UK MPs back bill banning Israeli goods boycott

Lazy eyes listen


Despite opposition from Labour and several Tory rebels, UK MPs voted on Wednesday to support a Conservative government measure that proposes prohibiting public institutions in the UK from imposing boycotts on the importation of Israeli goods.

Economic Activity of Public Bodies (Overseas Matters) The bill is the government’s attempt to combat the so-called Boycott, Divestment, and Sanctions (BDS) movement. The Palestinian-led movement tries to convince UK institutions to suspend commerce or other forms of connection with Israel in protest of the state’s actions in its continuing war with Hamas.

The proposed bill, which MPs voted in favor of by a margin of 282 to 235, would make it illegal for public bodies, such as councils or universities, to be “influenced by political or moral disapproval of foreign states when taking certain economic decisions.” Israel is the only state explicitly mentioned in the text, in addition to Occupied Palestinian Territories.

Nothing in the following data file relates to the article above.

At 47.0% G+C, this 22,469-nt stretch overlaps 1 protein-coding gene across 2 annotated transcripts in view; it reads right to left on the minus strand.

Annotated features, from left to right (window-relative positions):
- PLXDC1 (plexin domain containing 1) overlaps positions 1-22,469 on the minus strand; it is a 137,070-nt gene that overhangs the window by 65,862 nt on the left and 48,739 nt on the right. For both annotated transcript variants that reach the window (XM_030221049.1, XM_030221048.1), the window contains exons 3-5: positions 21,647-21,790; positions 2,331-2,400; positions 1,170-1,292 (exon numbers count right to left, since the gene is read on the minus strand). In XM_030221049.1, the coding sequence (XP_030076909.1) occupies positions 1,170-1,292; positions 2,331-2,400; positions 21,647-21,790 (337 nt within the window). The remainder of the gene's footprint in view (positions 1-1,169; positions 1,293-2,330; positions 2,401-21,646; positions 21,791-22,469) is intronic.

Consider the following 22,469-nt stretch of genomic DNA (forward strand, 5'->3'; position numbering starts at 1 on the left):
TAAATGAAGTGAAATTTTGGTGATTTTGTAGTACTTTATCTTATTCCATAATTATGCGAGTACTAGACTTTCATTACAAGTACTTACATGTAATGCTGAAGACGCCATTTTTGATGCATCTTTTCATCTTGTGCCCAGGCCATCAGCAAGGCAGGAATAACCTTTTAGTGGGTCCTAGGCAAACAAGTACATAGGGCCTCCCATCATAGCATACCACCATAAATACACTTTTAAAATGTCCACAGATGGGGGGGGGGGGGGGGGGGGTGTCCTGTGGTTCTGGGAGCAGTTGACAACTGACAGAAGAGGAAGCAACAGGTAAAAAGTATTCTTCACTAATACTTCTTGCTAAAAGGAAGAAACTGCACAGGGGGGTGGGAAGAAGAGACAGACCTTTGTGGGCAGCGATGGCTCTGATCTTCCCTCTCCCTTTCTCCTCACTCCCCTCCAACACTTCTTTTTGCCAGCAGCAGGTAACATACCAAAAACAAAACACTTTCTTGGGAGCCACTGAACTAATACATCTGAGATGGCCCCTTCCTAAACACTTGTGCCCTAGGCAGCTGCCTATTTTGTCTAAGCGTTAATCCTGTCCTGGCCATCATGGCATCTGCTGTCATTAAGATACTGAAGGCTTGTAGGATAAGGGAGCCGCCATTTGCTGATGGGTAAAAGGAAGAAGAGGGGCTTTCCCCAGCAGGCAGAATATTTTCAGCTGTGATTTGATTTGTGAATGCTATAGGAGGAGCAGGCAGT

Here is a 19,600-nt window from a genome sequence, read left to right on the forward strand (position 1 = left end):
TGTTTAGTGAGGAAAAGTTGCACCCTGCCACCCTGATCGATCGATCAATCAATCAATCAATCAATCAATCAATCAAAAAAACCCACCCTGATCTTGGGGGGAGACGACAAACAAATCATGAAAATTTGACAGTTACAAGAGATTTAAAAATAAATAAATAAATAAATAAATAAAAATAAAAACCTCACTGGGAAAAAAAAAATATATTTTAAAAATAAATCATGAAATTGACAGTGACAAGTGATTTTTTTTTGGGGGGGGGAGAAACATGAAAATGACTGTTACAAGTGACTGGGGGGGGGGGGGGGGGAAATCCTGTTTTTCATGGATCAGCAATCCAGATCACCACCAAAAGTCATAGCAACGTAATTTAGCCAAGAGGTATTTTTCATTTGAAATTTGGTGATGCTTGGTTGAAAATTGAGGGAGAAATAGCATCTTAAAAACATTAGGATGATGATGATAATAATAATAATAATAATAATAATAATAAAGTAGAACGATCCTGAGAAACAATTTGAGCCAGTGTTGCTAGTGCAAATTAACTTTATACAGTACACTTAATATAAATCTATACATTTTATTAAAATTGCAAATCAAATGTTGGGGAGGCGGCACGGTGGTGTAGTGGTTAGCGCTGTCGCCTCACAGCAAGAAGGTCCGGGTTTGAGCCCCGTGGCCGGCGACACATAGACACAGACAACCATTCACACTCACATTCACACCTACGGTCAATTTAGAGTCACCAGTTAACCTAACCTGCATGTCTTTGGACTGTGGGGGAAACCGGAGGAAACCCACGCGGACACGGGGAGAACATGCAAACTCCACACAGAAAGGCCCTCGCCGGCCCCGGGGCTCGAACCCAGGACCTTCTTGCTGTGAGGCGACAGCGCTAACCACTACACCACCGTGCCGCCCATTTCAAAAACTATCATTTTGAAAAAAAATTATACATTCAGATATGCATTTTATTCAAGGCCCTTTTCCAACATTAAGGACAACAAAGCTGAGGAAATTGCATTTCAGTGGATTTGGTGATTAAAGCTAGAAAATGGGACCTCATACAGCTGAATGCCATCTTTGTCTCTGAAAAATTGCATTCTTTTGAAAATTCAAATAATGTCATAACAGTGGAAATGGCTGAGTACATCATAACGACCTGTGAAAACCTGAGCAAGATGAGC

Government minister Michael Gove, a staunch supporter of Israel and chief supporter of the bill, has warned that the BDS movement can “lead to appalling anti-Semitic rhetoric and abuse.”

The opposition Labour Party, which has faced accusations of anti-Semitism in the past, provided thoughtful critique of the law. Shadow Middle East Minister Wayne David wrote on Wednesday that, while “some people have used the cover of BDS to whip up hatred against Jewish people,” the proposed legislation is “riddled” with flaws.

David went on to say that the law harms “the starting point for any two-state solution,” primarily by considering the Occupied Palestinian Territories “as though they were in effect the same as the State of Israel.”

Senior Conservative MP Alicia Kearns, regarded as one of the party’s most prominent centrists, is among a tiny number of Tories who have spoken out against the proposal, claiming that it is faulty in numerous critical areas.